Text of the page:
When you reflect on your history and how it has impacted you, you may appreciate the building blocks that contribute to your resilience. You may see the opportunities to engage in the fortunate and challenging experiences that helped to shape you in a way that helps you to feel solid in who you are, now. Then again, you may look back with such dismay and despair that your past feels like a boulder you’re forced to drag up a never-ending hill. You long to free yourself from your past because it doesn’t represent who you are now or who you want to be in the future.
In the movie “American Beauty” we are compelled to look closer. As the movie progresses, we learn that what appears on the outside to be a normal, happy, well functioning family is crumbling on the inside. What is so remarkable about this movie is how exquisitely it communicates the complexities that lie beneath the surface of one’s inner world. Shame, pain, confusion, hope, fear are just some of the hidden, visceral feelings we experience and react to. The movie reflects an extreme contrast between outside and inside.
In real life, the distinction between yours and others’ inner and outer worlds can be far more subtle and less extreme. However, reminding yourself that everyone has their own “look closer”, just like you do, can help you feel less alone with what you perceive as your painfully flawed self.
Your life has been a string of events that leads you to where you are now – in part determined by doors opened, doors closed, and the history, decisions and happenings that contribute to who and where you are today. When you look back on your life so far, how do you feel? Optimally, there are no regrets. But in reality for many, when you’re having difficulty feeling okay with where you are now, you may look back with regret and grieve lost opportunities, lost relationships, no-win situations, and unfortunate decisions that you perceive as having affected the trajectory of your life – if only you hadn’t married your ex; if only you hadn’t put your career on hold to have children, if only… The list in your head of imagined and impossible negotiations to bring your loved one back or to gain access to that better life you should have had can painfully distort your thinking.
Despite women’s progress in shedding some of the shame attached to their sexuality, there is an over-arching message that many women have received through time, warning them not to have sex on the first date “or it will ruin your chances for a second date.” The religious, biological, scientific, and self-esteem related implications of this message are beyond the scope of this post. But the fact remains: In general, women are held to a very confusing and difficult standard when it comes to having sex early in a relationship. It just is that way.
Last week I wrote about the ways that low self-esteem manifests in women’s relationships. This week I will do a very brief overview of the infinite places from which low self-esteem can originate – how your history and primary caregiver relationships shaped your opinion of yourself, how other important external variables contribute. Here is a brief inventory of sources of low self-esteem and how these feelings manifest:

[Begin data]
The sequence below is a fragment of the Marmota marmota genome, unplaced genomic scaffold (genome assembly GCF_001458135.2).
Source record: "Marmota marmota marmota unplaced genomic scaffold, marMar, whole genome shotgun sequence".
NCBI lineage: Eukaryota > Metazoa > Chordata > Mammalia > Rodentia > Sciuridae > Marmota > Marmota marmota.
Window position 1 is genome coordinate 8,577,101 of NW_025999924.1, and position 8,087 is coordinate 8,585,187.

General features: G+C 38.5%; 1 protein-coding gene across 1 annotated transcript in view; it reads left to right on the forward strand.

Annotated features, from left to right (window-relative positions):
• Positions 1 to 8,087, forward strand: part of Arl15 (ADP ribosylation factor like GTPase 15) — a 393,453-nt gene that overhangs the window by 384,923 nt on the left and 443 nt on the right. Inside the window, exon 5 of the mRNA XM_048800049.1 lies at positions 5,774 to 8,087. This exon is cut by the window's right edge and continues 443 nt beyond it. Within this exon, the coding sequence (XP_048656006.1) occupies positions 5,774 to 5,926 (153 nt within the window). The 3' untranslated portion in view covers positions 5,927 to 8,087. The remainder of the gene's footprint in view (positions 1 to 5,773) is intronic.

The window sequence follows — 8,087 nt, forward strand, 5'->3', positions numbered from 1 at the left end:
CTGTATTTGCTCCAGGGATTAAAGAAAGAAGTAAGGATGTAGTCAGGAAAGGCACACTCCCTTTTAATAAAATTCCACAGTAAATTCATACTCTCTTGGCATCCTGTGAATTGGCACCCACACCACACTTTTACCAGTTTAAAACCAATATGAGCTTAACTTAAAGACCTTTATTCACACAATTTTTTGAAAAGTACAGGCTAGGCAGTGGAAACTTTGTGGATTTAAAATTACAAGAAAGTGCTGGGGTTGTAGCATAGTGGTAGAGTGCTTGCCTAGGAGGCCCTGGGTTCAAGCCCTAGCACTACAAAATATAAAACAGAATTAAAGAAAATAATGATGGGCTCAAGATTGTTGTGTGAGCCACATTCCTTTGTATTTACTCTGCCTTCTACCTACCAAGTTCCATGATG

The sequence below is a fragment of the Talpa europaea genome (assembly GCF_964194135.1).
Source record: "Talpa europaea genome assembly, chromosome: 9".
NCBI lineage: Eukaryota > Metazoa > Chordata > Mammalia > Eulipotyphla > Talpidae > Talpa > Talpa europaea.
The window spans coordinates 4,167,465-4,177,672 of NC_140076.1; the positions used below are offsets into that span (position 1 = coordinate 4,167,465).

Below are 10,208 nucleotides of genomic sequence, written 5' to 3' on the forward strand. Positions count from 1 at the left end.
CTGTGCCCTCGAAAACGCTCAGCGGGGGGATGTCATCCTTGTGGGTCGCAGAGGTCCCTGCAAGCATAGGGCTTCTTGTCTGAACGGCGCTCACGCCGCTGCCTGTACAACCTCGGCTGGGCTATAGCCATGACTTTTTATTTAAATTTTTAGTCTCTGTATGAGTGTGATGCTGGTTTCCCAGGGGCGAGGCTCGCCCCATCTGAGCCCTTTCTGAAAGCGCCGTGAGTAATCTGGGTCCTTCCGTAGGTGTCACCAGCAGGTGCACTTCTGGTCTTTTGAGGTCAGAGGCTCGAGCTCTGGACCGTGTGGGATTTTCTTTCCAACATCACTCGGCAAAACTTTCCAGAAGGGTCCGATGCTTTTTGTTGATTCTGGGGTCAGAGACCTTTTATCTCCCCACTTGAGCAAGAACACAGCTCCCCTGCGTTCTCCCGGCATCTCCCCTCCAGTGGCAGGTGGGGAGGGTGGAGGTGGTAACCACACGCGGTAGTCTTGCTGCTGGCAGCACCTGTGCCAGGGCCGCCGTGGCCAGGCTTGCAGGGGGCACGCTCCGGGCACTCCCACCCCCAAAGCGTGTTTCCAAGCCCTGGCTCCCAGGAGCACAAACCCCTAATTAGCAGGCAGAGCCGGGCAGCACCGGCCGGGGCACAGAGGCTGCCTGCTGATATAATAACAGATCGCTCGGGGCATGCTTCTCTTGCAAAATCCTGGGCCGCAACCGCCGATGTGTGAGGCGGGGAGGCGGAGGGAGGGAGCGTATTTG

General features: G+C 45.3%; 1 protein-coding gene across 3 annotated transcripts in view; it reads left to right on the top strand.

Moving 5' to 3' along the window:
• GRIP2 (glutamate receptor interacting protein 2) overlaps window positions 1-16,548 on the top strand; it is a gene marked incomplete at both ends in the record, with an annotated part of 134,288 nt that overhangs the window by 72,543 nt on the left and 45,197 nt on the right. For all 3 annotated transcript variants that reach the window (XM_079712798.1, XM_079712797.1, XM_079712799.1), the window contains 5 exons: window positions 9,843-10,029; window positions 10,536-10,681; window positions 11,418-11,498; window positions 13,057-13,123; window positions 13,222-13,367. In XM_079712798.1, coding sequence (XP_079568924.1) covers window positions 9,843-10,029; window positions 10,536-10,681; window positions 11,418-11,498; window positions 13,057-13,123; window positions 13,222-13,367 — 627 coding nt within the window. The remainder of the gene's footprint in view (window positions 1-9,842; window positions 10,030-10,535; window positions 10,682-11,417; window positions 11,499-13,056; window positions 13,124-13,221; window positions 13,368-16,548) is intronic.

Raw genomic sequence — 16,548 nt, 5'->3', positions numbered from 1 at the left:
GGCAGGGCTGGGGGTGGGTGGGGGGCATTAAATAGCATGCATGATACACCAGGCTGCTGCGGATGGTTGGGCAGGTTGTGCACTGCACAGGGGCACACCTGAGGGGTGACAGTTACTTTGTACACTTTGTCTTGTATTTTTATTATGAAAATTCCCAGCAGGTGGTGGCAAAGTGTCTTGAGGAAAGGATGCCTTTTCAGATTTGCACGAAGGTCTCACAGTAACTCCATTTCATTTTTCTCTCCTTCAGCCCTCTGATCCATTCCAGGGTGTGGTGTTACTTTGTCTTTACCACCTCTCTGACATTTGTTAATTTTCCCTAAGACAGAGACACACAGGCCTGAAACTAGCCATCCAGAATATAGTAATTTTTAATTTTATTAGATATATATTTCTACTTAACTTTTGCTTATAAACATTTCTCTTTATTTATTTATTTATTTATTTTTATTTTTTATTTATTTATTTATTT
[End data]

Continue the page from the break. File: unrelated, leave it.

Nothing interferes with the ability to have an authentic, reciprocal relationship like low self-esteem. If you can’t believe you’re good enough, how can you believe a loving partner could choose you? Low self-esteem can make you test or sabotage relationships that have potential, or settle for relationships in which you’re treated in a way that matches your beliefs about yourself. That said, low self-esteem doesn’t always look the same way in relationships. The following are 10 of the many ways that low self-esteem can manifest in your romantic relationship.
With groups, at work, with your partner, with your family, and alone you might feel like you are different people. At times you may even feel like a fraud. Somehow you think you’re supposed to know more, be different, have some sort of tangible or social skill set that you’re not sure you actually possess in real life, so you put on what feels like a false self to convince yourself and others that you are the person you’re supposed to be, that you’re better than you really are. But the process feels uncomfortable, inauthentic, and unreal. Here are 3 reasons to embrace what can sometimes feel like your false self:
Does it seem like you’re in a cycle of rejection—like every relationship ends in being dumped? The cycle of rejection is ugly, painful and humbling. It decimates you self-esteem, and gives you ample opportunity to say to anyone who will listen, “See, I told you so: I am damaged goods, an unlovable loser.”
You just had the best first date. It’s the beginning of something great. There was absolute connection and immediate intimacy. I don’t believe in love at first sight, but I do believe in the certainty of an intense connection. I believe you can have a first experience with a person that’s so powerful it encourages you to imagine a future full of possibilities. What happens when he says he’ll call the next day and he doesn’t? When he hasn’t returned your texts?
You join a gym but can’t stop smoking. You finally pull free from a destructive relationship but are binging on junk food. You stop wasting time on mindless TV, but then compulsively check Facebook. Does it seem like pushing forward in one area of your life must be balanced by slipping backward in another? For many of us, the deep-rooted belief that we don’t deserve good things makes us resistant to taking care of ourselves as fully as we can.
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